The inspiration of the Tung Blossom Festival comes from the Hakka people, who live a hard working and simple life nurtured by wisdom that has come down from their original integration into the Taiwanese local culture.
The Tung Trees that cover the hills and fields were an important cash crop for the Hakka. They also brought many economic opportunities to the local economy. Tung trees were widely planted in the nearby mountains of the Hakka area. Tung seed can be used to extract tung tree oil, and its wood is a basic material in the production of consumer goods at that time, when the economy was much more local, the Tung tree wood's economic value was an important resource in helping many Hakka families make ends meet, and helped Hakka communities purchase food. That is the main reason that the Hakka have deep feelings and heartfelt gratitude towards the Tung tree, the mountains, and nature in general.
During The Tung Blossom Festival, in addition to inviting people to enjoy the flowers and tour around the Hakka village, the Council for Hakka Affairs has the honor of conducting a grand ceremony to worship the three Mountain Gods, the guardian spirits of the Hakka. The ceremony will not only offer thanksgiving and respect to the mountains and forests, but also bring encouragement to the Hakka decedents, extolling them to respect the law, to be solemn and the holy, to be devout in prayers, and to cherish the roots of their culture. Today, although people's livelihood no longer rely on the economic value of tung tree, the modern Tung Tree Festival has been a great economy success. The Tung Blossom Festival hosted by Hakka Affairs Council is not only a sacrifice to the guardian spirits on the behalf of the people, but also an offering to the people on the behalf of the flowers.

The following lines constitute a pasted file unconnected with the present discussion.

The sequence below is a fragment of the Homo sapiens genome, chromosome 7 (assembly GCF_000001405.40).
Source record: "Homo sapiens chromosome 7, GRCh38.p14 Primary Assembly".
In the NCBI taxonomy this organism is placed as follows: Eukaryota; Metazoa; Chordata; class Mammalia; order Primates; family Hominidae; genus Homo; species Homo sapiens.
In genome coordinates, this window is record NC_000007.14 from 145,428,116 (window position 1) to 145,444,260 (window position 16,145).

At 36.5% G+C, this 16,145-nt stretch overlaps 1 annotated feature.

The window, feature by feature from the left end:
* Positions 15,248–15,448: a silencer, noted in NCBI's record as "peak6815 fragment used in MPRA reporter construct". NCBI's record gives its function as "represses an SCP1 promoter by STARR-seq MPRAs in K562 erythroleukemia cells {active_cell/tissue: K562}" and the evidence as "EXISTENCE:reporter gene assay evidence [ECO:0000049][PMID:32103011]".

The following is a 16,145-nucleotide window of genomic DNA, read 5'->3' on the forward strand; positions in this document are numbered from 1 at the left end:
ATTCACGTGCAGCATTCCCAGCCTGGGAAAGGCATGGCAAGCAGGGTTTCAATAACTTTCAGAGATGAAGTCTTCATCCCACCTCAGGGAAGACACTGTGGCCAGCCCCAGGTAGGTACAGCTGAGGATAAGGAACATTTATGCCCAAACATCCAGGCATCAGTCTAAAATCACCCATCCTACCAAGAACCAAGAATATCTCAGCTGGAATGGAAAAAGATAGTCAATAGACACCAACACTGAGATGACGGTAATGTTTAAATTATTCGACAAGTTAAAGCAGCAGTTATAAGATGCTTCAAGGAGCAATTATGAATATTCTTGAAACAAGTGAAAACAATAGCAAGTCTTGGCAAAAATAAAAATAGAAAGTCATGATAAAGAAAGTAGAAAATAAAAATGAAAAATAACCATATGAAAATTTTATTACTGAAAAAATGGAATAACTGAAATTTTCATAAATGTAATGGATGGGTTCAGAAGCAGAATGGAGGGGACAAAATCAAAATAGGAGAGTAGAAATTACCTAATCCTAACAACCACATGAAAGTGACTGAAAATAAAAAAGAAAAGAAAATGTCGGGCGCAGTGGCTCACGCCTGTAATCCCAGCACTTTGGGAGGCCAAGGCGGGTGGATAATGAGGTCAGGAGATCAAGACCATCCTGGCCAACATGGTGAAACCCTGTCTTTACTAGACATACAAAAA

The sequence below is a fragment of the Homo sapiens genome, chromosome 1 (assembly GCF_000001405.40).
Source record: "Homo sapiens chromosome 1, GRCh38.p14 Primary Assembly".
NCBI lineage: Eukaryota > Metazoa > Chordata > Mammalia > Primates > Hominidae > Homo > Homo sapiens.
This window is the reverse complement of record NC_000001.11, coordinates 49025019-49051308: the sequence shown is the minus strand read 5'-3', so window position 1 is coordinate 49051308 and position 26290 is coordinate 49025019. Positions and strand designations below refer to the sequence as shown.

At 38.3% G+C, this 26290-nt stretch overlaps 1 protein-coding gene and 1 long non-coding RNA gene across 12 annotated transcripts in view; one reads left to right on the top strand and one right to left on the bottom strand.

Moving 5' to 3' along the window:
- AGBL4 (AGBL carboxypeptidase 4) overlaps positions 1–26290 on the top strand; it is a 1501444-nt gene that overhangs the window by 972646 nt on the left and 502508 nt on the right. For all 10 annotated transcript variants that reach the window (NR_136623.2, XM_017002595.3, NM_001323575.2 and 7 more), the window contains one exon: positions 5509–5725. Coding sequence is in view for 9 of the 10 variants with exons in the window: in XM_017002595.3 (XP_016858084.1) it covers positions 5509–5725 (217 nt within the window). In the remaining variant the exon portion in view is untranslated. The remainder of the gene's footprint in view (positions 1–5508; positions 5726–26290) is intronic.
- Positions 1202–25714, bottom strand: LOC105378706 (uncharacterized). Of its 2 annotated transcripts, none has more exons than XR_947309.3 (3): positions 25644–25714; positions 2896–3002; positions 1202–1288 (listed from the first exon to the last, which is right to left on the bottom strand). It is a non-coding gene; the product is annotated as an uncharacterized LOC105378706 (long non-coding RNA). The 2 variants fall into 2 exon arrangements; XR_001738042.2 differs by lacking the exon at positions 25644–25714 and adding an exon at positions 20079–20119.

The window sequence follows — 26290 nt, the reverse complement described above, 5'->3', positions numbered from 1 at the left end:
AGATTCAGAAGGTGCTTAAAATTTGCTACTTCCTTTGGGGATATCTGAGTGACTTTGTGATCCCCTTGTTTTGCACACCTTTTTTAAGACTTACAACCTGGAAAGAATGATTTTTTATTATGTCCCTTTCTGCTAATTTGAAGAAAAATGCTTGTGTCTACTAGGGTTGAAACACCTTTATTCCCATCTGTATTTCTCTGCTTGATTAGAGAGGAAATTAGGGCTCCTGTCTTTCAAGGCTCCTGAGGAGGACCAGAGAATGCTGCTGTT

The Tung tree has very different stages in its appearance throughout the four Seasons. Around April or May the flowers will blossom, and are a beautiful snow white; in summer, green leaves sprout from the branches; in autumn all the leaves turn yellow and blow away with the wind; and during the winter tung tree looks withered and dead. The Hakka people's history has often mimicked these seasons. Several times the Hakka have been forced to migrate, and have faced extreme difficulty. However, they have always stuck to their traditional roots, and been innovative in their methods.